thinking like a customer

thinking like a customer

The Age of Engage

By on May 20, 2009

The next great opportunity to drive customer closeness is optimizing the recognition of your most loyal customers. We live in the "age of engage", so success depends on developing an individualized relationship with important upper tier clients and an environment that encourages outstanding performance for this key subgroup of very committed customers.

Ask yourself this simple question: What does your organization have that your competitors can match? The list is long—too long to feel comfortable with. It includes price, product features, marketing, and dozens of other tangible items. Incentive rewards programs and loyalty cards that you and your competitors use all start to look the same in many cases.

Then ask this next question: Where can our organization excel that will be really difficult for our competitors to copy? A knowledge base and expertise that newcomers bring to the market cannot match what you have as an incumbent and customers recognize that. This expertise should be nurtured into a pro-active culture in which employees develop a passion to outperform and delight their most important customers. This is significantly different than a "frequent flyer" number in a computer and it goes far beyond a willingness to simply fix problems as they occur (which you should do for all customers). It is a behavior to treat customers in a one-on-one manner, such that they can't wait to tell others how great your company is.

High-level users expect more than points and rewards. They expect privilege. They expect to be welcomed back as an important stakeholder. An acquaintance, who is a member of Delta Airlines' million-plus mileage club, recently experienced difficulties with a surly agent at a Delta service counter when he tried to use an upgrade certificate. Using his iPhone, he accessed his Twitter account and sent a tweet about his frustration with Delta. Within a few minutes, a supervisor appeared from the back, relieved the surly agent, introduced himself, and asked how he could help. After reviewing the certificate and noting our acquaintance's status with Delta, the supervisor quickly processed the upgrade.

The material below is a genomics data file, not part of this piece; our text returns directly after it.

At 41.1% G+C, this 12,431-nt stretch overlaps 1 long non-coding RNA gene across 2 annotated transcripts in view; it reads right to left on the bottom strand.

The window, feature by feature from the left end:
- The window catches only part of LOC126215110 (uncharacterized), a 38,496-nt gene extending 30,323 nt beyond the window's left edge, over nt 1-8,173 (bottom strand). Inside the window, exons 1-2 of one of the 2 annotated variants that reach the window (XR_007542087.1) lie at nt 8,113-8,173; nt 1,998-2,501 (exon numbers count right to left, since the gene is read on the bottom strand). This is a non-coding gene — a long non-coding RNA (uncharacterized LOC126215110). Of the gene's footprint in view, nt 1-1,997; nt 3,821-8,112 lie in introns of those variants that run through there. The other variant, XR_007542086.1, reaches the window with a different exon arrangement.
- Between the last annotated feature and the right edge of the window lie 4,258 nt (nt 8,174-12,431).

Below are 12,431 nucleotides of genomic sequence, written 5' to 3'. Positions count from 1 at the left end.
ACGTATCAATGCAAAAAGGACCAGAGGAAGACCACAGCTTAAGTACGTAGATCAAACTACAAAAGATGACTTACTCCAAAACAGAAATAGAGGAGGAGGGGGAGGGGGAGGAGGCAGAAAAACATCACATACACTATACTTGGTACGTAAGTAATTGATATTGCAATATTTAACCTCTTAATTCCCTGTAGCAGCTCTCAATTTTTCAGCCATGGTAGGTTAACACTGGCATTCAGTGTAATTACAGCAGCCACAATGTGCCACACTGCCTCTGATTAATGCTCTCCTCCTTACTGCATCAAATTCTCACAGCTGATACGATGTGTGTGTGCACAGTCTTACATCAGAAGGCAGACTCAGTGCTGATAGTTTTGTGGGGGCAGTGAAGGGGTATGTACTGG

That is the kind of recognition that super-loyal customers want. It transcends a superficial point accumulation and demonstrates that the service provider values their business and is willing to act on their behalf. We can't be 100% sure that the supervisor was alerted to the situation via the tweet, but if the tweet was indeed the trigger, then it's a remarkable illustration of a company listening to its customers and acting swiftly to take care of them.

Recognition for existing customers—not loyalty points—will encourage customers to be involved with the brands you are marketing. "A company that defines and designs its marketing around audience interaction will gain greater customer and market knowledge and attract larger and more loyal audiences." (Denise Shiffman, The Age of Engage).

The majority of companies know who their most important customers are. Very few have a system or structure, however, that allows employees to recognize these customers and educates these employees how to go the extra mile to delight these clients. The companies that cannot ensure that their employees are giving their most important customers fantastic treatment are suffering from Recognition Deficit Disorder and customers will leave them when a better benefit appears.

Invest in recognition. This is not CRM investment; it is structure that allows employees to know when they are encountering a Top 5% customer, in terms of loyalty, and a mentality designed to deliver an individualized experience. Your customers have maintained their side of the deal; now show them how much you value them. Companies don't forget their customers; they take them for granted.

An interactive system and culture to maximize top-customer recognition is the cornerstone of engagement. Truly customer-centered companies have a way for employees to identify their best customers and a process for how to personalize their experience with their organizations. Build a solid system to recognize customers and welcome them back. Treat them as important, with more than points. This will differentiate you from your competitors because it goes beyond simply serving these customers to the status of involving them. They will get excited and the loyalty they have already given to your company will grow exponentially.


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